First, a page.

“After menopause, hormones change and women tend to start looking like men in terms of where the weight gets put on. It's a time to be paying attention to the risks of sleep apnea because women begin to catch up to men in the rates of apnea after menopause,” Jun says.
Diagnosing and treating sleep apnea for better health
It’s important to treat sleep apnea, because it can have long-term consequences for your health. While there have been some high-profile deaths linked to sleep apnea—such as with Judge Antonin Scalia—Jun says that the true risk is from damage done over time.
Obstructive sleep apnea can range from mild to severe, based on a measurement system called the apnea-hypopnea index (AHI). The AHI measures the number of breathing pauses that you experience per hour that you sleep.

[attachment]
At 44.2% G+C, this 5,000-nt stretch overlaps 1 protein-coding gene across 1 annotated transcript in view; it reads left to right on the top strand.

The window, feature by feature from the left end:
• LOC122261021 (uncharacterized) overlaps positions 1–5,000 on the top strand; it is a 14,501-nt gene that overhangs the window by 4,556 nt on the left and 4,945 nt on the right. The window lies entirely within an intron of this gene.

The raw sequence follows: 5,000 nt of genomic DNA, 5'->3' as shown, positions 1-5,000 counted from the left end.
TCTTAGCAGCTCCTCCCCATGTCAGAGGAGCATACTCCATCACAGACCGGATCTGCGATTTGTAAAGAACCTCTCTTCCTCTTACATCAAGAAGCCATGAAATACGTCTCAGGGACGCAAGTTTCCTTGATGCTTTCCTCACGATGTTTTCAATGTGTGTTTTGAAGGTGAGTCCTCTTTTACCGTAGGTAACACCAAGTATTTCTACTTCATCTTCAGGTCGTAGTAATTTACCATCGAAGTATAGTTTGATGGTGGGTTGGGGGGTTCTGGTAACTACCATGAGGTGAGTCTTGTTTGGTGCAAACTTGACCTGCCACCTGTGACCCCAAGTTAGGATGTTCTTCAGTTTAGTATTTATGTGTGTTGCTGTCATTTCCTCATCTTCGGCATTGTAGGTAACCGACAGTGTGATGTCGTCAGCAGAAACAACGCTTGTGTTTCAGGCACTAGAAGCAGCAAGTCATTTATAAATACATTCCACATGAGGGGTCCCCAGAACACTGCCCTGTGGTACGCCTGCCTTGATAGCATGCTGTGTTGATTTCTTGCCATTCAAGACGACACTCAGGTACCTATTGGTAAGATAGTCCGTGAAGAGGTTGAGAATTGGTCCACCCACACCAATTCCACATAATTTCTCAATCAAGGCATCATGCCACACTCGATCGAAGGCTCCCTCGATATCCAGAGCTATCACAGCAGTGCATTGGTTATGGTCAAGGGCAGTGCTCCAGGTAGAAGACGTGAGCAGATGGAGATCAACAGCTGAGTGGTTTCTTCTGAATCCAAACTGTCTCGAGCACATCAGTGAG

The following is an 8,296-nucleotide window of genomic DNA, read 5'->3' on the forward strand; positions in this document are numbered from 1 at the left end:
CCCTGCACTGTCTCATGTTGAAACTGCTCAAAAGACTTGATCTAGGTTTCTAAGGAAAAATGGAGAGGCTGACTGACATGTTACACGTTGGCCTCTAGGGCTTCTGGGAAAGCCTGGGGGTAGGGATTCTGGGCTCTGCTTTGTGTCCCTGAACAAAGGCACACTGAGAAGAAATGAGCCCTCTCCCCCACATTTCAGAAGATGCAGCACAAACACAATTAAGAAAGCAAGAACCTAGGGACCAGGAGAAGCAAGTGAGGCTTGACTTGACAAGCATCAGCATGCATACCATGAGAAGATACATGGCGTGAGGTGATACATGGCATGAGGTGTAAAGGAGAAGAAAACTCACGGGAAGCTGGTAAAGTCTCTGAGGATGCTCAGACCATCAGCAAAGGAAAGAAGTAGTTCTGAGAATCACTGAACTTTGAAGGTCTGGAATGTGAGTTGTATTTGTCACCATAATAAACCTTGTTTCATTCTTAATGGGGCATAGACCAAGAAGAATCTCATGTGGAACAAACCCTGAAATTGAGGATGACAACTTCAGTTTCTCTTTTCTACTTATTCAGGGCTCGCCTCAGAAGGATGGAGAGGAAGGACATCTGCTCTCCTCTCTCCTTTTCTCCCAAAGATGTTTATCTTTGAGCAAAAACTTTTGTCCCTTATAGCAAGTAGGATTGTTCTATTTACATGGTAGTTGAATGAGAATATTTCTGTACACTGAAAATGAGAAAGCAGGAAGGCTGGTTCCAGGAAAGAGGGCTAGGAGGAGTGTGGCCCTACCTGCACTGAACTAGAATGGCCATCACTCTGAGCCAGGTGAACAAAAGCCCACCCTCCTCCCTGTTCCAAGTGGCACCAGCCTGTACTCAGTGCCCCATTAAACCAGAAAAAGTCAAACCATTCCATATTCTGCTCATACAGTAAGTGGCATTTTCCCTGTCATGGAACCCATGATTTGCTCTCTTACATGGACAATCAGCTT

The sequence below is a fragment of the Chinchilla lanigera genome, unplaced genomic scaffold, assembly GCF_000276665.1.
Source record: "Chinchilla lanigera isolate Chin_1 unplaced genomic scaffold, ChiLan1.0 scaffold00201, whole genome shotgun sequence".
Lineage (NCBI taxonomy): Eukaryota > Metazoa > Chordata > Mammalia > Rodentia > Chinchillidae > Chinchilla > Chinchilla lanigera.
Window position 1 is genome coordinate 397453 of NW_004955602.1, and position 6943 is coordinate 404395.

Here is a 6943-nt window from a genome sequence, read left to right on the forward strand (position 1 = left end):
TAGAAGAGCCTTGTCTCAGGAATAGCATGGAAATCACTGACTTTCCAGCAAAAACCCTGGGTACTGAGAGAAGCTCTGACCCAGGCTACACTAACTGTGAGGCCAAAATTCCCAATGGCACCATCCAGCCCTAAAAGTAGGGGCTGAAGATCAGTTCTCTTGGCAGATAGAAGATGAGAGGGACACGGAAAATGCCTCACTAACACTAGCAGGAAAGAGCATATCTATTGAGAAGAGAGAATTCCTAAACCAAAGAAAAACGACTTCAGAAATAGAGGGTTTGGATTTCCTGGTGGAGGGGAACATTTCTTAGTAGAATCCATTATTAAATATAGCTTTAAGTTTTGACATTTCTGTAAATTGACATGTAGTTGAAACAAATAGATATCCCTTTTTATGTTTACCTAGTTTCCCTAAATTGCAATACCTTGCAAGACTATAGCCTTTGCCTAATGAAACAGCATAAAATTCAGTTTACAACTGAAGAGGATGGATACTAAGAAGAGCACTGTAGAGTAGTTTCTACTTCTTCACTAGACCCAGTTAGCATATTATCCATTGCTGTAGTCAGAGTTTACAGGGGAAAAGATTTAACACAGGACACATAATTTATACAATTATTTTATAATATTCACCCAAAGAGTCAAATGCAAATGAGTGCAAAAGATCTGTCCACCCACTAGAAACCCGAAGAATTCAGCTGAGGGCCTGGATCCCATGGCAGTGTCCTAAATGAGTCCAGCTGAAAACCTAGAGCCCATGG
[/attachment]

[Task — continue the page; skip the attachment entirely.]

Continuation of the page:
Obstructive sleep apnea is classified by severity:
- Severe obstructive sleep apnea means that your AHI is greater than 30 (more than 30 episodes per hour)
- Moderate obstructive sleep apnea means that your AHI is between 15 and 30
- Mild obstructive sleep apnea means that your AHI is between 5 and 15
Whether or not you need treatment for sleep apnea depends on its severity, whether or not you have symptoms such as sleepiness and other health conditions. For example, if you have risk factors for heart disease, your doctor might opt to treat you even for mild sleep apnea. On the other hand, if you have a severe case of sleep apnea, your doctor might insist on treatment even if you’re not sleepy.